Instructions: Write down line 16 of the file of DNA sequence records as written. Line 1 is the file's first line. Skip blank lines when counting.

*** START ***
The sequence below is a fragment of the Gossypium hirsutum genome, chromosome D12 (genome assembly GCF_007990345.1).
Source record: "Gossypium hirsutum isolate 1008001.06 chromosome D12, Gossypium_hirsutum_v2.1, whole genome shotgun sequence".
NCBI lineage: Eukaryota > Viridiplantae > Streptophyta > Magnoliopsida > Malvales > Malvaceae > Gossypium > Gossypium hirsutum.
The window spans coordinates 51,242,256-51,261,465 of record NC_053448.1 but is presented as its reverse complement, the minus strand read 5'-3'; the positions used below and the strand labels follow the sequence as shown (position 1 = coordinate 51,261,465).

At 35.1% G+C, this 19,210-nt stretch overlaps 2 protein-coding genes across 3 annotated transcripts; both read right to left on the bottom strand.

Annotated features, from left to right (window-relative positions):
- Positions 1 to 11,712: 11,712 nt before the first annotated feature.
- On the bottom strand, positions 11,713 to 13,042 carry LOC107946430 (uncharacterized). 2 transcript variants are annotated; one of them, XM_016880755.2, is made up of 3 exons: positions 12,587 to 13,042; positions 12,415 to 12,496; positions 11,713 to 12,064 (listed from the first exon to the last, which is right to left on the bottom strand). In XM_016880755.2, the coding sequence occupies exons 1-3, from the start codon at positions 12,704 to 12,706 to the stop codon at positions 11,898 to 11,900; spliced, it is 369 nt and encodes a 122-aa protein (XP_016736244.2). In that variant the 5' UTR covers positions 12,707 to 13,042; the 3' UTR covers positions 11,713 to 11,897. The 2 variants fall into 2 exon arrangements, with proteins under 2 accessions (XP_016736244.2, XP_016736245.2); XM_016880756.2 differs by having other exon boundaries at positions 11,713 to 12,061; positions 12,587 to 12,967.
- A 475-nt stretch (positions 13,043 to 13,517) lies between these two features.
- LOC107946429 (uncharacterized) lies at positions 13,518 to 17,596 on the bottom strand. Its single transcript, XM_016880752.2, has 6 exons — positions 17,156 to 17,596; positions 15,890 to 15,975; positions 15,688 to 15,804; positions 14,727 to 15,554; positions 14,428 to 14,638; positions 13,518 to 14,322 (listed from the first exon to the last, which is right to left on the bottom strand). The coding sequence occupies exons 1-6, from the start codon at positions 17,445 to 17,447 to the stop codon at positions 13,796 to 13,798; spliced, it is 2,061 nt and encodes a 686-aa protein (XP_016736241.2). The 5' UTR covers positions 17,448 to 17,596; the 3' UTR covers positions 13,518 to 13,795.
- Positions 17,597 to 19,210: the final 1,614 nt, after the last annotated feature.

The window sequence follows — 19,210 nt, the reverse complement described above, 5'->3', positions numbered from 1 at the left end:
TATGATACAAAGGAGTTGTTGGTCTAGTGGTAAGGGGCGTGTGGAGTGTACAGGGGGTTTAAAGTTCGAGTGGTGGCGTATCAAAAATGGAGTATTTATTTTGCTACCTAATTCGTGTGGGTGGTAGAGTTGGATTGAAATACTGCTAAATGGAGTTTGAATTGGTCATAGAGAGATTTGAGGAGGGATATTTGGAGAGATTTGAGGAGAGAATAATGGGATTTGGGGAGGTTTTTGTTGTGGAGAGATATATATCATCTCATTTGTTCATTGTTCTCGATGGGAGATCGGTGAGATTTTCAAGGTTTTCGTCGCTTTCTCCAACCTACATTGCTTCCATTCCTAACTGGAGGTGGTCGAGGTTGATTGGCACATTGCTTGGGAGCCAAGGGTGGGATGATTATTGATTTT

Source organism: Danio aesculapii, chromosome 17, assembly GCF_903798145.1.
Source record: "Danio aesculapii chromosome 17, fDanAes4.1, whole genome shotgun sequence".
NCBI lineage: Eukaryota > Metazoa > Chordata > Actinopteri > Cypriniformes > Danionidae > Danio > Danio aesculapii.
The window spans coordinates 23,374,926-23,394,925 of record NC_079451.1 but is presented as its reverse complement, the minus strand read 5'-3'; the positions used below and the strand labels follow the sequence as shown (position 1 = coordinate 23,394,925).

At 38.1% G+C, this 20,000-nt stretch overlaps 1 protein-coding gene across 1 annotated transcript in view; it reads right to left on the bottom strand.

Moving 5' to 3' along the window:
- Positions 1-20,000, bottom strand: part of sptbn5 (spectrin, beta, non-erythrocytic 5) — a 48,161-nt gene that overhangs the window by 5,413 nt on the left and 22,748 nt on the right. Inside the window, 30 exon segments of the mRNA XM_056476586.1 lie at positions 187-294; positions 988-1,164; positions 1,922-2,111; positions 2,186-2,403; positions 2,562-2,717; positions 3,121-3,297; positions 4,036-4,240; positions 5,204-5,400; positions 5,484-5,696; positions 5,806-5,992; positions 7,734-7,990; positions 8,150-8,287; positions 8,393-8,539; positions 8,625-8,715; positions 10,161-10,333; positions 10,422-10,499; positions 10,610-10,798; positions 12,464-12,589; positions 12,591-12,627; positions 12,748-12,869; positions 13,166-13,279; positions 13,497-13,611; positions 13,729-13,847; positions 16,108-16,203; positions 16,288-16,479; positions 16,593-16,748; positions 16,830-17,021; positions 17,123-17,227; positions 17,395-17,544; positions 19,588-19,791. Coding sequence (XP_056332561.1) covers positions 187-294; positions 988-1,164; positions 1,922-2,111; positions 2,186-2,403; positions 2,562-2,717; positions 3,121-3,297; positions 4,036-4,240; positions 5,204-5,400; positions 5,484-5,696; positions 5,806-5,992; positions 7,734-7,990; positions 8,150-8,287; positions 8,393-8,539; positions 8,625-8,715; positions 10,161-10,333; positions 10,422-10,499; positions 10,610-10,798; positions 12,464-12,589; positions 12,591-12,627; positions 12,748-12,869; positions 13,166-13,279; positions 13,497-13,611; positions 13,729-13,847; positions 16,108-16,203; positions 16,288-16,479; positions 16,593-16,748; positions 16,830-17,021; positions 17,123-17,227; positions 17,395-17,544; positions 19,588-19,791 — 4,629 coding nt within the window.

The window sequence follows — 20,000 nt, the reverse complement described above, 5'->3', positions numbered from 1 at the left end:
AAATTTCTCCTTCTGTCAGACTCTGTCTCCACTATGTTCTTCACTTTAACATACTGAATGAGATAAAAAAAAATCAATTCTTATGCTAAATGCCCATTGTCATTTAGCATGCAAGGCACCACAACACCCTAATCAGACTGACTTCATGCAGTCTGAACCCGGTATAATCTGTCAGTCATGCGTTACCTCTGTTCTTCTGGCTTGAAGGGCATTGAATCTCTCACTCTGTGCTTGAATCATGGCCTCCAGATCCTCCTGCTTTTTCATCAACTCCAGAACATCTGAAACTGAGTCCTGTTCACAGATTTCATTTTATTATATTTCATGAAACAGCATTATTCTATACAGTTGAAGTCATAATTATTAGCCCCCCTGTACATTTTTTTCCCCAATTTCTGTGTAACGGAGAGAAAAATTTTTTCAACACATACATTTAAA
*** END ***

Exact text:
NCBI lineage: Eukaryota > Metazoa > Chordata > Actinopteri > Cypriniformes > Danionidae > Danio > Danio aesculapii.